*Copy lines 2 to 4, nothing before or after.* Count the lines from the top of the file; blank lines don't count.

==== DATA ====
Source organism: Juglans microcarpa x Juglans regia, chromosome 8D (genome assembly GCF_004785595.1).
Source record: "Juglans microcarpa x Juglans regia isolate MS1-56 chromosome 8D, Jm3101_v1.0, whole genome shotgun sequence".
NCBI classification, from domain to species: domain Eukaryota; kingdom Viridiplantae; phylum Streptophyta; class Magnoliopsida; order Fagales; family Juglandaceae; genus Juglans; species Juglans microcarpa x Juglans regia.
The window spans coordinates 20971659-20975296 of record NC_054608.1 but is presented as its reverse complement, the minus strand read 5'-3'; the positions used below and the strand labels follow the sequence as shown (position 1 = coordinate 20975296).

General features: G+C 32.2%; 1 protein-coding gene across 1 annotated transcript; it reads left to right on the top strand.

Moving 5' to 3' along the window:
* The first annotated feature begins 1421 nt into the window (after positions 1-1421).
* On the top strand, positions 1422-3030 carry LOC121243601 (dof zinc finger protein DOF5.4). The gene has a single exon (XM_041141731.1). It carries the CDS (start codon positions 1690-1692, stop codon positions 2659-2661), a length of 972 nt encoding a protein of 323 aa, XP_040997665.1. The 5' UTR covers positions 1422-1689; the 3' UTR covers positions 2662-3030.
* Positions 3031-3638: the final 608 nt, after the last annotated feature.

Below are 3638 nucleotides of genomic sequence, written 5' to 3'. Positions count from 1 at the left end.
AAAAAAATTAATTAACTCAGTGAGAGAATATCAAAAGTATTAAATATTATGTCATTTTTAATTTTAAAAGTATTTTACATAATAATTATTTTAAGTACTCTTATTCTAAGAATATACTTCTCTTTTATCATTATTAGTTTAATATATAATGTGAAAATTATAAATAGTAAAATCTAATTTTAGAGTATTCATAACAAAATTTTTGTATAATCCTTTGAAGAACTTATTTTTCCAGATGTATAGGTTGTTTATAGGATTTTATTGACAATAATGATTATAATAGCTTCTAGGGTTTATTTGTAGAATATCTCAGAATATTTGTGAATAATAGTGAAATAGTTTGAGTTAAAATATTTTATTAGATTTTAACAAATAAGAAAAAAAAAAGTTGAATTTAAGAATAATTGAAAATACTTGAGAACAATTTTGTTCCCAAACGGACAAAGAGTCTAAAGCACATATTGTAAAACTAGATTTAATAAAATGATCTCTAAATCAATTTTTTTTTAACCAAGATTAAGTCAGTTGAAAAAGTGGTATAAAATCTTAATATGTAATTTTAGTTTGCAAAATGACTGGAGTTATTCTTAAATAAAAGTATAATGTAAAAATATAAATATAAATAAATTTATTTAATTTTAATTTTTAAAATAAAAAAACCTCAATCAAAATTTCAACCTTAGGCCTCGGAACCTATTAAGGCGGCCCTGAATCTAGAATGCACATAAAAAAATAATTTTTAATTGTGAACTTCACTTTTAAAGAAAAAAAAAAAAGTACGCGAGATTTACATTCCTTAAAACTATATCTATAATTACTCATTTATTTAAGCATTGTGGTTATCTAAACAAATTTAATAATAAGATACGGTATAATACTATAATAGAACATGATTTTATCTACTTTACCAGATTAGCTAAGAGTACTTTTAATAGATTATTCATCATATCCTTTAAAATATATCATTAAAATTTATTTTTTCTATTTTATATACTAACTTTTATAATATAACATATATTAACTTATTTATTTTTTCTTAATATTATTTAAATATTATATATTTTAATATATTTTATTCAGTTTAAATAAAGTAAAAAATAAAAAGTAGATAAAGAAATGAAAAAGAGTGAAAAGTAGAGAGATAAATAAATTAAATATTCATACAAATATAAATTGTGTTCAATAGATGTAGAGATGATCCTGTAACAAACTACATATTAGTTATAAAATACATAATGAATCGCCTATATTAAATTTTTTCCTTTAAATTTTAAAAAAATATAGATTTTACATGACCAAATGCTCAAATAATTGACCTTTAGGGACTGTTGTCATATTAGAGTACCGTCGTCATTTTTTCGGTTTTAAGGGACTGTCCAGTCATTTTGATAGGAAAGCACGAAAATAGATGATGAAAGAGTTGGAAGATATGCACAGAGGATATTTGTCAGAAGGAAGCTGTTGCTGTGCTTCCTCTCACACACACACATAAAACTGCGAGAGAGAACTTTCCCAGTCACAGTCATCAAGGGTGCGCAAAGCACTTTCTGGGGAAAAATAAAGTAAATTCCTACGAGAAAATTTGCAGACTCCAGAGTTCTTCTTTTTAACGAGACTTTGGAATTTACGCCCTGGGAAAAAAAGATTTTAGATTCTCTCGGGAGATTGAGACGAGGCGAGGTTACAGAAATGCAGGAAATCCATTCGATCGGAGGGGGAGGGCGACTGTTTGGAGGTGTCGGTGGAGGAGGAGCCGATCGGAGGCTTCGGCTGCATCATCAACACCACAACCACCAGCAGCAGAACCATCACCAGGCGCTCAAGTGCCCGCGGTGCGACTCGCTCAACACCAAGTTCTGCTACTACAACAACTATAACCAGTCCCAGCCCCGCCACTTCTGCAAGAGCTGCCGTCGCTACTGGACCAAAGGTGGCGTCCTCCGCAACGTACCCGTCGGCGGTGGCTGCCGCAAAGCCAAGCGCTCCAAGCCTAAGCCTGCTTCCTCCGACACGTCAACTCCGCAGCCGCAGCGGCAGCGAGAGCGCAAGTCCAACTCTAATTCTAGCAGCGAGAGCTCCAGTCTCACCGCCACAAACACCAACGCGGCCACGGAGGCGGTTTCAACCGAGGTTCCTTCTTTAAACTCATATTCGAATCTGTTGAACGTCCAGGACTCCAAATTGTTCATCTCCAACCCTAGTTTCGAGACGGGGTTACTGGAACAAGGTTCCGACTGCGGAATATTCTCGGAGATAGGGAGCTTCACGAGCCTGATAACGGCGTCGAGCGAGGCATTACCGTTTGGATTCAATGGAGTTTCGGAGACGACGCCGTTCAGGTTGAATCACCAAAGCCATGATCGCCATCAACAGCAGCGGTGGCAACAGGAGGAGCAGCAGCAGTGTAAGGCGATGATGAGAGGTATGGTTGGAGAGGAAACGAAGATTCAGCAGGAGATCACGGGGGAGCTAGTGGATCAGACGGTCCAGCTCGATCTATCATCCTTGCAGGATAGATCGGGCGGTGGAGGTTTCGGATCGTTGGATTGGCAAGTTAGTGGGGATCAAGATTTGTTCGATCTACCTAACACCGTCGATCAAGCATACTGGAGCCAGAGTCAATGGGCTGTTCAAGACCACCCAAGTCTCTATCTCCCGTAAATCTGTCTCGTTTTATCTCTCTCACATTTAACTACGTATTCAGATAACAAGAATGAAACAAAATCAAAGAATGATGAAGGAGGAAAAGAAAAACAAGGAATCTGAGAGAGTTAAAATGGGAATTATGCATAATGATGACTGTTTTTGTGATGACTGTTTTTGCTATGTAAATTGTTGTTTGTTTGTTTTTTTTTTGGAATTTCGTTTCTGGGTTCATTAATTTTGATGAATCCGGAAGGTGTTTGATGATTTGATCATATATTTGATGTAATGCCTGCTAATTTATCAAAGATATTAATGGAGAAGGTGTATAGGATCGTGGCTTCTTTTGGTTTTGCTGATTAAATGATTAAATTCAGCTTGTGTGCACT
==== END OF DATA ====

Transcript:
Source record: "Juglans microcarpa x Juglans regia isolate MS1-56 chromosome 8D, Jm3101_v1.0, whole genome shotgun sequence".
NCBI classification, from domain to species: domain Eukaryota; kingdom Viridiplantae; phylum Streptophyta; class Magnoliopsida; order Fagales; family Juglandaceae; genus Juglans; species Juglans microcarpa x Juglans regia.
The window spans coordinates 20971659-20975296 of record NC_054608.1 but is presented as its reverse complement, the minus strand read 5'-3'; the positions used below and the strand labels follow the sequence as shown (position 1 = coordinate 20975296).